My Chevy Lumina APV uses a lot of antifreeze but...
My Chevy Lumina APV uses a lot of antifreeze, but I don't know where it's going. There are no puddles under the car. I see no signs of wetness on the bottom of the
engine or transmission. I am not blowing clouds of smoke, nor do I see any signs of antifreeze in the oil. Where could it be going? I've had the cooling system pressure
tested at two different places, and it holds the pressure OK. Where is the stuff going? -- Joe
RAY: Well, the first law of industrial stoichiometry teaches us that "what goes in must either come out or stay inside." And we know it's not staying inside, ergo ...
TOM: And I would be willing to bet my brother's salary that it's coming out the tailpipe in the form of antifreeze vapor -- which isn't always that easy to see.
RAY: That's certainly a good possibility. Although it's possible that the stuff is leaking from the shaft seal of your water pump, or even from a bunch of slightly loose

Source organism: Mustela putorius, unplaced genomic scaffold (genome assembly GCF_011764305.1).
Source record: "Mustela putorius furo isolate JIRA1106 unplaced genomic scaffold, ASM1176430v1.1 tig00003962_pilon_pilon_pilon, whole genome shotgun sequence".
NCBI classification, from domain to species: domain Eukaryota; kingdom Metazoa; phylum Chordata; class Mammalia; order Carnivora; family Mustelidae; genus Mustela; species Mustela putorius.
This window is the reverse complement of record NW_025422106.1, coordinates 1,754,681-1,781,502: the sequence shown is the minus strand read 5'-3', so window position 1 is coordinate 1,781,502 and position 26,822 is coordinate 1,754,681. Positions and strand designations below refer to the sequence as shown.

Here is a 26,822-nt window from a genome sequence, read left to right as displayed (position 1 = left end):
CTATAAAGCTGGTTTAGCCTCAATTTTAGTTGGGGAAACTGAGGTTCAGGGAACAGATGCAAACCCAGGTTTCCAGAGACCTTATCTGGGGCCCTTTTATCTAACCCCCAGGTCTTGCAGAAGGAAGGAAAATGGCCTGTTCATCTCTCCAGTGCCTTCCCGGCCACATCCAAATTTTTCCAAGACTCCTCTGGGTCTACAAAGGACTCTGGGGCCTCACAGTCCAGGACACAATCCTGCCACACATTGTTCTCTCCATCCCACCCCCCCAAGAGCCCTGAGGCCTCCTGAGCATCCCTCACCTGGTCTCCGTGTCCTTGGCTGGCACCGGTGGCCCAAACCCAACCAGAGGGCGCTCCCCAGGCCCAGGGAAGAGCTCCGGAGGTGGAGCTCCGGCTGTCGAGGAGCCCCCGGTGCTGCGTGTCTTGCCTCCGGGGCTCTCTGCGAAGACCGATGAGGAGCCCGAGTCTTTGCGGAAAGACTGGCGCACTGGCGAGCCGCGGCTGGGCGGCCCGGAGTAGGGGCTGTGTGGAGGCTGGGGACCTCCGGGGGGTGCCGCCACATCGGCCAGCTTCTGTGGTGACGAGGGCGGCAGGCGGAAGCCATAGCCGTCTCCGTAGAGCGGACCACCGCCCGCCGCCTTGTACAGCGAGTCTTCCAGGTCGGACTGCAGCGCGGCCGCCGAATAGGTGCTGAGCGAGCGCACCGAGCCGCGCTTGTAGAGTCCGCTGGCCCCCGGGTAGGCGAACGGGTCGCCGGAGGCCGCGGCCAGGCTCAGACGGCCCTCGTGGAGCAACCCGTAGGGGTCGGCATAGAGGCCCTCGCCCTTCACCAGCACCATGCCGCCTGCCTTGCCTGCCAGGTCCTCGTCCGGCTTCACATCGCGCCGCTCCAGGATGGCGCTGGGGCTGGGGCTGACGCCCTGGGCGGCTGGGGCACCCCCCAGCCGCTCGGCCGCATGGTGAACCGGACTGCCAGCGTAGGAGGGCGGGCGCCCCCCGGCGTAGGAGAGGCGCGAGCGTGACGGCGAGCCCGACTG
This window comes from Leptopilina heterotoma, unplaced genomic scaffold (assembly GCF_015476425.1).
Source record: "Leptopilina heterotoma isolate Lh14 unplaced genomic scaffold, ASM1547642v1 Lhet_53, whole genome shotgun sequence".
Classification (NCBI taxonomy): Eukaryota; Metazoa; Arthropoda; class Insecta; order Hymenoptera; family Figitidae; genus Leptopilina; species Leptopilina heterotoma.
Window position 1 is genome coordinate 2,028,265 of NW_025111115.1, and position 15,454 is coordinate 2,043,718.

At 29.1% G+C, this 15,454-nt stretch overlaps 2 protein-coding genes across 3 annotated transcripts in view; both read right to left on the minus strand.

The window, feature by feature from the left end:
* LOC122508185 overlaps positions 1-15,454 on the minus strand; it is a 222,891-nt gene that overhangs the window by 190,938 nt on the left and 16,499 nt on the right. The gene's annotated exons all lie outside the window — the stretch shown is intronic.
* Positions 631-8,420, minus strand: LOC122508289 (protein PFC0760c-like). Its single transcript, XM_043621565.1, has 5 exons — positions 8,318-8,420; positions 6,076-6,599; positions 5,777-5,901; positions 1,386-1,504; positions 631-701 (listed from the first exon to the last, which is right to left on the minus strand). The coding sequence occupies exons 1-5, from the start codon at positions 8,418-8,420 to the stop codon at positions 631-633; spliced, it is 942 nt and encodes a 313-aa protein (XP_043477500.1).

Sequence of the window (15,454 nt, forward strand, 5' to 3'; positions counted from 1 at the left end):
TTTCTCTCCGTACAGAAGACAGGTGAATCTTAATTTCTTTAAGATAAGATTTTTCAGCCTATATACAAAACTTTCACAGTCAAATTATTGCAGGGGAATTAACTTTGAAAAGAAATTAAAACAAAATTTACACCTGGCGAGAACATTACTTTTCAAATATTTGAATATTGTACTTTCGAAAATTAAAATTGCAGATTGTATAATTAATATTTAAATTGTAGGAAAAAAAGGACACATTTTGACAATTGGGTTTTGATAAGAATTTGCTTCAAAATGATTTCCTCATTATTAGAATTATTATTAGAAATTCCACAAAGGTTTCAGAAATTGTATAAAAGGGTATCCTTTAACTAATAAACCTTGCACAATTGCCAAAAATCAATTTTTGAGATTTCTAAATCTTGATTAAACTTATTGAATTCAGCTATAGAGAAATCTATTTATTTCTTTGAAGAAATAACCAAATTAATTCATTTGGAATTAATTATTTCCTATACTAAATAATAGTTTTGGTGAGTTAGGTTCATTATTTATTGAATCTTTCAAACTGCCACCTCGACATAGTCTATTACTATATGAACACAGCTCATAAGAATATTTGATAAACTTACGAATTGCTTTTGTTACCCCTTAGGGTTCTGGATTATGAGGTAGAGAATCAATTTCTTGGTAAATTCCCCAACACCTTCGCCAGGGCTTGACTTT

TOM: Even though your car has been pressure tested twice, it may not have been pressure tested correctly.
RAY: Here's the proper procedure: You run the engine until it's nice and hot. That simulates real operating conditions, when the leaking actually occurs.
TOM: Right. A lot of mechanics try to test the system when it's cold, and that's why they don't find a leak.
RAY: Then, while the engine is hot and still running, you put on the pressure tester and pump it up to 15 to 18 psi. Then leave it running a few minutes longer.
TOM: Then turn it off, and let it sit -- with the tester still on -- for two to three hours. Or even overnight. If you follow that procedure, I guarantee you'll find the leak.
RAY: And if you've lived a good, clean life, Joe, the leak will appear from the water pump, or from a bunch of loose hose clamps.
TOM: But, more likely, you have a blown head gasket, and the pressure tester will force coolant into one of the cylinders or onto the ground. We'll say a novena for
loose hose clamps for you, Joe.